MILFORD, Mich. – New revelations occurred Wednesday about the release of a toxic chemical into the Huron River system late last month.
In a violation issued by the state to Wixom’s Tribar Manufacturing, the company is asked to explain why an alarm was over-ridden hundreds of times within a few hours on the night of the chemical release.
You can tell the Milford community has had enough of the pollution allegedly caused by one company.
You can also tell by the number of violations EGLE issued that they have had enough.
It’s a complaint people living in Milford have had to experience not once but twice in the past four years: pollution at the hands of Tribar Manufacturing in the Huron River.
This time it’s alleged that a Tribar employee overrode waste treatment alarms over 450 times within three hours on the same day the toxic release apparently began.
“When I can’t take my kids on a canoe trip that’s a block from our home, it’s pretty sad,” said Sarah Moore.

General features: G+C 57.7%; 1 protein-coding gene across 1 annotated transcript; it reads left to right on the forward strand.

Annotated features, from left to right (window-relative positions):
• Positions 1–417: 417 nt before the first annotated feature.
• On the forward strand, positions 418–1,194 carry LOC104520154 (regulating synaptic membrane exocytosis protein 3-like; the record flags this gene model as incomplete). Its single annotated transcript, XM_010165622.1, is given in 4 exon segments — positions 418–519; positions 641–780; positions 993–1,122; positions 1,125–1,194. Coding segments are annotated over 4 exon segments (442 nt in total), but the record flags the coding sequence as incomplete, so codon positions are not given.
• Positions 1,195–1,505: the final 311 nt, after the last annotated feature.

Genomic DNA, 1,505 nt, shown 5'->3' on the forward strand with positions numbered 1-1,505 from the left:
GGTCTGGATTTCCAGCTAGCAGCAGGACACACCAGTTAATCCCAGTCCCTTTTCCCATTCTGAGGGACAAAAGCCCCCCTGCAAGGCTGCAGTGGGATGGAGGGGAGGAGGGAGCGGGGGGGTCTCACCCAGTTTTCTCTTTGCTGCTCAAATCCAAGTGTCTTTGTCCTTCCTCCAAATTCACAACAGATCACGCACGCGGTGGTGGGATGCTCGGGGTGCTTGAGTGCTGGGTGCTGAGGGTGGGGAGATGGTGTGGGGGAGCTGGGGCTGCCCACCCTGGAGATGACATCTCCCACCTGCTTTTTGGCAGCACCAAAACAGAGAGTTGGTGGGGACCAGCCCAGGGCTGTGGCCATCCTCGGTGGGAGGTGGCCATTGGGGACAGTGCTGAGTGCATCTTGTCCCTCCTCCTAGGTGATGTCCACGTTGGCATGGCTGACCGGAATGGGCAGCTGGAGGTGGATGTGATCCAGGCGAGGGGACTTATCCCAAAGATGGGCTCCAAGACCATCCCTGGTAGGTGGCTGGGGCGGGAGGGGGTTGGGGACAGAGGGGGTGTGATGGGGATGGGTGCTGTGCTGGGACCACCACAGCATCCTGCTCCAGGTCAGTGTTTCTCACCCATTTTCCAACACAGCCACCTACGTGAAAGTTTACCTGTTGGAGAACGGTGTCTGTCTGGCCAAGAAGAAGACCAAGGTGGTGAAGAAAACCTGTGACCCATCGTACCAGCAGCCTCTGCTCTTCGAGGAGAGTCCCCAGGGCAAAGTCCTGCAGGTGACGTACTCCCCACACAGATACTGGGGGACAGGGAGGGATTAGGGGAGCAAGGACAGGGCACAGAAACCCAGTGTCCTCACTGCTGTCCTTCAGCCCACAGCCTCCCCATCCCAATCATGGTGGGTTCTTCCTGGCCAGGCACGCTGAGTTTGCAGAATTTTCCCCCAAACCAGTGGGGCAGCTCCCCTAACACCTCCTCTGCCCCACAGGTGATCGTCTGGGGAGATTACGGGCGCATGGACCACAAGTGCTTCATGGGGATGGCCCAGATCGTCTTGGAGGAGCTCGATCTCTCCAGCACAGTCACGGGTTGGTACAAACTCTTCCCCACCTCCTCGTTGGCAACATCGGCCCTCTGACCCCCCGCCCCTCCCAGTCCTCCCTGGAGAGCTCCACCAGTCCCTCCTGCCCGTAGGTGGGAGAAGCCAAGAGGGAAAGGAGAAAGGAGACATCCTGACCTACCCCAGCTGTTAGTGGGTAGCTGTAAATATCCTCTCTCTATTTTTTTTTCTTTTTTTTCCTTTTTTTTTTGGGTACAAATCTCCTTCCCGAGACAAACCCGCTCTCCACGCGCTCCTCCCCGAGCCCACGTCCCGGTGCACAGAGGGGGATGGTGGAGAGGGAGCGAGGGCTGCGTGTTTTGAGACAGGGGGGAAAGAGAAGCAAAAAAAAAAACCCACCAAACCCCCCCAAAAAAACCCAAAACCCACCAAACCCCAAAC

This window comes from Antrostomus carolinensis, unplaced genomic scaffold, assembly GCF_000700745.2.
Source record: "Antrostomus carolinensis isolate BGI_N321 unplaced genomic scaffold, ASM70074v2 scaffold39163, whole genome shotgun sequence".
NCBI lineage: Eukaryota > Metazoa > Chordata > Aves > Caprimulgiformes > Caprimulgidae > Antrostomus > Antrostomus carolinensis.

A few days ago, the cancer-causing chemical compound hexavalent chromium was detected in the Hubbell Pond.
EGLE called it the unauthorized release of a plating solution into the Wixom Sewage Treatment Plant facility.
As a result, officials ask that people stay away from swimming or fishing in the river.
People like Heather Armstrong Village Canoe Rental had to shut down her business.
“It’s definitely disappointing to have to shut down, but I think we can all say that the biggest concern is the safety of everyone’s recreational and drinking water,” said Armstrong. “That’s the biggest concern.”
EGLE has already issued a violation notice to Tribar as the ongoing investigation continues.
The water resources department of EGLE cited Tribar for failing to immediately notify them after discovering discharge, sending pollutants to the waste-water treatment facility, and failing to maintain an adequately updated pollution incident prevention plan.
Aside from that, it’s said that metal treatment tanks were not adequately controlled, which may have led to the unauthorized emissions of nickel and chrome. There was also a belief to keep the proper documents of air permit condition records.
“It’s just hard to drive by the park, and we can’t put our feet in the water. We can’t walk down the creek,” Moore said. “That’s something we look forward to every summer.”
Local 4 still has not heard anything from Tribar Manufacturing, but they have until Aug. 30 to answer to EGLE with an explanation of all their violations.